(USA, 114 min.)
Dir. Steven Soderbergh, Writ. Scott Z. Burns
Starring: Jude Law, Rooney Mara, Catherine Zeta-Jones, and Channing Tatum.
|Rooney Mara and Channing Tatum star in Side Effects.|
Courtesy of eOne Films
The cinema has awoken from its winter’s nap. The January blahs are over thanks to Side Effects, the brilliant psychological thriller directed by Steven Soderbergh. Side Effects is reportedly Soderbergh’s last theatrical film as a director (he has the Liberace pic airing on HBO this spring), thus the praise is bittersweet. It’s one of the director’s best films, I think, so it’s sad to see a filmmaker step away from the camera when he’s at the top of his game. If Side Effects is indeed Soderbergh’s last film though, then he exits on a very high note.
Reuniting with Contagion scribe Scott Z. Burns, Soderbergh delivers a thriller that is once again gripping, fast-paced, stylish, and smart Too many thrillers are labelled “Hitchcockian” to describe their masterful suspense and atmosphere, but Side Effects deserves the tag for delivering a surprising and expertly plotted film. As with Burns’s script for Contagion, Side Effects has an unconventional time structure and it reveals its drama in unexpected twists and turns. It begins with a deceptive framing device and unfolds the marriage of Emily and Martin Taylor (played by Rooney Mara and Channing Tatum) as they rebuild their lives upon Martin’s release from prison. Emily seems to have trouble adjusting to Martin’s presence (he served four years for insider trading), and a moment of emotional distress lands her in the care of Dr. Banks (Jude Law).
Emily undergoes therapy to battle her depression, but her talks with Dr. Banks have few results. Prompted by a consultation with Emily’s former psychiatrist Dr. Siebert (Catherine Zeta-Jones), who treated Emily when her life crumbled upon Martin’s arrest, Dr. Banks decides to put Emily on a new anti-depressant. Pills are a logical step in Emily’s treatment and a fairly common one, since virtually everyone uses some sort of mood-altering substance to get themselves through the day.
All these helpful remedies, however, have unintended side effects. Emily’s treatment with Dr. Banks spirals quickly out of control. For every bit of progress she makes with Dr. Banks, Emily’s behaviour becomes inexplicably more erratic. Side Effects then prescribes a bombshell for Emily’s predicament. Both her life and Dr. Banks’s are ruined, and no little pill can cure them.
Side Effects begins as one film but it morphs and shifts into an unexpected alter ego. The film invests a conspiratorial sense of paranoia into the proceedings, which highlights how shrewdly and dexterously Burns weaves his research of mental illness into his distinctive sense of cinematic character. Dr. Banks’s study of Emily’s condition creates a dark atmosphere, while Emily’s unravelling sense of self makes her an intriguing femme fatale.
Soderbergh casts the roles of both the doctor and the patient perfectly. Law, who also worked with the director on Contagion, gives one of his better performances of late as Dr. Banks. Without a shred of self-doubt, Law plays Banks as both a victim and an anti-hero: is he the flawed gumshoe to solve Emily’s predicament, or is the doctor merely another misdiagnosed, madman walking New York’s busy streets?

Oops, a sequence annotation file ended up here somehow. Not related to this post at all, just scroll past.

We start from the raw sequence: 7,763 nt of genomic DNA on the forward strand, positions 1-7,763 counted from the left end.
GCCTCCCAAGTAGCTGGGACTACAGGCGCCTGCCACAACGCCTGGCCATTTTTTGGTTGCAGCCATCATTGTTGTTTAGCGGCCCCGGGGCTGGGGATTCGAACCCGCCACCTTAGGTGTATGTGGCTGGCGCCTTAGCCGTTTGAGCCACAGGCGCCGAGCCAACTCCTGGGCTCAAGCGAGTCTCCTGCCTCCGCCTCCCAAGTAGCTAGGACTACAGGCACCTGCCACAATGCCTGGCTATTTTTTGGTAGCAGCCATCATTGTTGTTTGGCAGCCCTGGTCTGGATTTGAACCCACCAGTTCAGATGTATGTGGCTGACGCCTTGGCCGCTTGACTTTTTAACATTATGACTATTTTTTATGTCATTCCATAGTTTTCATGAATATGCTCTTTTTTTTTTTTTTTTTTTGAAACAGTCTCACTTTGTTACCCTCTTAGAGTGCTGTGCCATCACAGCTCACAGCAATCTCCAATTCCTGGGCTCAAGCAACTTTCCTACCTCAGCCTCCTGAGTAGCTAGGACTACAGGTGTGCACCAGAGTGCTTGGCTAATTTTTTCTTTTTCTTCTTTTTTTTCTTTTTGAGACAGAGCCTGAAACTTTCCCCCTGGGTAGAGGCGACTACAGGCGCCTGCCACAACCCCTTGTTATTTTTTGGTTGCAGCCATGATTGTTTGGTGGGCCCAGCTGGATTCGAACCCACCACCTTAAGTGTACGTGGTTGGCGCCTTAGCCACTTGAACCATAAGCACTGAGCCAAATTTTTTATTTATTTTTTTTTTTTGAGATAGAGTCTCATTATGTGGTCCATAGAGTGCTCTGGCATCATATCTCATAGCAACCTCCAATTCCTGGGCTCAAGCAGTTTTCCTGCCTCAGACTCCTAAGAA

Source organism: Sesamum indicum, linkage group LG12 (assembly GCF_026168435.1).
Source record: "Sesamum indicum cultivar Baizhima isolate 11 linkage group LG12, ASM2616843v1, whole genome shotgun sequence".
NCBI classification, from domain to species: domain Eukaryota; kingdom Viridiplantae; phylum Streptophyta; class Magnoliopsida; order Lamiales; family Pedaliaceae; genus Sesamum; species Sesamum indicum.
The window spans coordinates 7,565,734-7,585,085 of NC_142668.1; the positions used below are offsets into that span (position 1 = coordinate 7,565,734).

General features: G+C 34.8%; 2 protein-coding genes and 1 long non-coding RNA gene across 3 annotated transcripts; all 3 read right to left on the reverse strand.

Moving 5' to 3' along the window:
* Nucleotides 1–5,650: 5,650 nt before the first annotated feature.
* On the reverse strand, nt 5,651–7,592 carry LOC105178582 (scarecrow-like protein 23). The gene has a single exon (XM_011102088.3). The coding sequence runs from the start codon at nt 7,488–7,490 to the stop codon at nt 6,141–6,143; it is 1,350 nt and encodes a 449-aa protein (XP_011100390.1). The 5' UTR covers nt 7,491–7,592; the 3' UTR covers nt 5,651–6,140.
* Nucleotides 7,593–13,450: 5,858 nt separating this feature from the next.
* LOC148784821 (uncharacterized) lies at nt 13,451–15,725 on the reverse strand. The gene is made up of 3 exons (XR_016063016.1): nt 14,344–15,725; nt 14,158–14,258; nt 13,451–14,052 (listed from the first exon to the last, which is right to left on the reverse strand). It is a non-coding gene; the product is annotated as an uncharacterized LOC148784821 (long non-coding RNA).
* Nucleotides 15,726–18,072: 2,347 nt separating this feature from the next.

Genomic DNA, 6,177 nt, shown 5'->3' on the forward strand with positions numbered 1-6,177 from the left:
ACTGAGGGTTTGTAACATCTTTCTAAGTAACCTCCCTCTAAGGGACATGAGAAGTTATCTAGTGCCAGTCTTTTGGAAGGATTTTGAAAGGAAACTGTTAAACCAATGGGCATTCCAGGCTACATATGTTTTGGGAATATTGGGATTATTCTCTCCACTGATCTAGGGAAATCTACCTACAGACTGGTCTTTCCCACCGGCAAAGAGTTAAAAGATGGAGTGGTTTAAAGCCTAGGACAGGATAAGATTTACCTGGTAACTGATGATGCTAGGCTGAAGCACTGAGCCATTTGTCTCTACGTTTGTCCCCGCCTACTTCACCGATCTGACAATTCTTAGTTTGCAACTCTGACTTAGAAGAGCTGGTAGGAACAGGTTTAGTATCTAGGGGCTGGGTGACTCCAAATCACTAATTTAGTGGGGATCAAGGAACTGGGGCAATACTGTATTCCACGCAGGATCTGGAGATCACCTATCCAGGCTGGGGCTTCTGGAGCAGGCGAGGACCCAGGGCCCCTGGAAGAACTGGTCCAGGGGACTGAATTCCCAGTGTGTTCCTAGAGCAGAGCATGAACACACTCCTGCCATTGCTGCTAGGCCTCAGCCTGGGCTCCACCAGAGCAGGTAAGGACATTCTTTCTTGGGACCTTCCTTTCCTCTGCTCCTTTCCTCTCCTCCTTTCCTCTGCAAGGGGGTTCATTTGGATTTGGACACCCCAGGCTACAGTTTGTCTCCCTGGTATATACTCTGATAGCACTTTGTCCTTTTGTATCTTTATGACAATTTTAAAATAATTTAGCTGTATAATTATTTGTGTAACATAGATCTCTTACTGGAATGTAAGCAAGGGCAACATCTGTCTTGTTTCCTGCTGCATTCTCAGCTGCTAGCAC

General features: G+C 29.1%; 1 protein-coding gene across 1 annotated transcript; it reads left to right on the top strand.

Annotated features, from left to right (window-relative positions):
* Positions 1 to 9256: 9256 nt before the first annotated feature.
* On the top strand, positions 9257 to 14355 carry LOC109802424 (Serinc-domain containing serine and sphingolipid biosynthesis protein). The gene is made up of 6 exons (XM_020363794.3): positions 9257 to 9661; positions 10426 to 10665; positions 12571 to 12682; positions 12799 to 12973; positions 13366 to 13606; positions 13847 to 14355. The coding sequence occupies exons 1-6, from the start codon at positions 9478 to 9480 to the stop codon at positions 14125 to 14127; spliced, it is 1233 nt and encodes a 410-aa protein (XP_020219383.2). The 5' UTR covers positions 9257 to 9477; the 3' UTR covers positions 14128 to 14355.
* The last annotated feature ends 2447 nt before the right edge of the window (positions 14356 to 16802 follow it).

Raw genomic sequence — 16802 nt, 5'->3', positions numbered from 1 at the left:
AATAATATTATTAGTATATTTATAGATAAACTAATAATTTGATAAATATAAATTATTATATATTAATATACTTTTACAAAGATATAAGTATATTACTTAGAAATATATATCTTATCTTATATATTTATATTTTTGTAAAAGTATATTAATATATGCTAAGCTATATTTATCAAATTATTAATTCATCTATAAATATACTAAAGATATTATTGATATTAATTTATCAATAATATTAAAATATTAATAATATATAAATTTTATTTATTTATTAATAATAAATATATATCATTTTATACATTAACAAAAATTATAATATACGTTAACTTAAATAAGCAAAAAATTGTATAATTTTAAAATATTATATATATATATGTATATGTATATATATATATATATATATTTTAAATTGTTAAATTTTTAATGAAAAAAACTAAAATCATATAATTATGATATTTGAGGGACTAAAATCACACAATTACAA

As good as Law is, however, Side Effects belongs to Rooney Mara. Mara shows that her star-making turn in last year’s The Girl with the Dragon Tattoo was no fluke. With an enigmatic sense of despair as well as an unhinged viciousness, Mara plays Emily with a volatility that toys with her character’s emotional fragility and her wild, unpredictable subconscious. Emily has an unreadable poker face behind her endless tears and runny nose. In the vein Tippi Hedren’s Marnie, Emily is a complexly puzzling creature. Side Effects is Mara’s show and it proves that she’s here to stay as one of the hottest young actresses working today.
Soderbergh also gets strong performances by casting two of his previous collaborators against type. The director’s bromance with Channing Tatum continues after Haywire and Magic Mike, and Tatum fits Martin’s impeccably tailored suit rather well. Catherine Zeta-Jones is especially good as the cold Dr. Siebert. Reuniting with Soderbergh after Traffic, Zeta-Jones is an apathetic Nurse Ratched with a prescription pad. Also offering a good turn in relatively small role is Compliance’s Ann Dowd, who offers another reason for Oscar watchers to get in line to see Side Effects
Capturing the mystery through the cold lens of his digital camera, Soderbergh offers a voguish snapshot into our overmedicated, inorganic world. Emily’s depression is just one story amongst the millions of pill-induced zombies in the fast-paced, substance-fuelled hustle bustle of everyday life. A lawyer might take Prozac to lighten the stress load, a blogger might drink coffee to find inspiration over breakfast, or a teacher might spend a few hours at the gym to ride a wave of endorphins to a happy mood in the classroom. Everything remedy has a cost, however, as said lawyer might be prone to nausea, said blogger might have high blood pressure, and said teacher might suffer fatigue. Emily might be prone to madness.
Side Effects is ultimately not a polemic against Big Pharma, but a psychological cat-and-mouse game within our disaffected way of living. The twists and turns play upon our perceptions of mental illness, as well as our sense of what is sane, which ultimately delivers more chills than Emily’s descent that begins the film. Refreshingly intelligent and spectacularly entertaining, Side Effects is just what the doctor ordered to excite the multiplex. Side Effects sets a very, very high bar for the year to come.
Side Effects plays in Ottawa at The Mayfair until April 10th.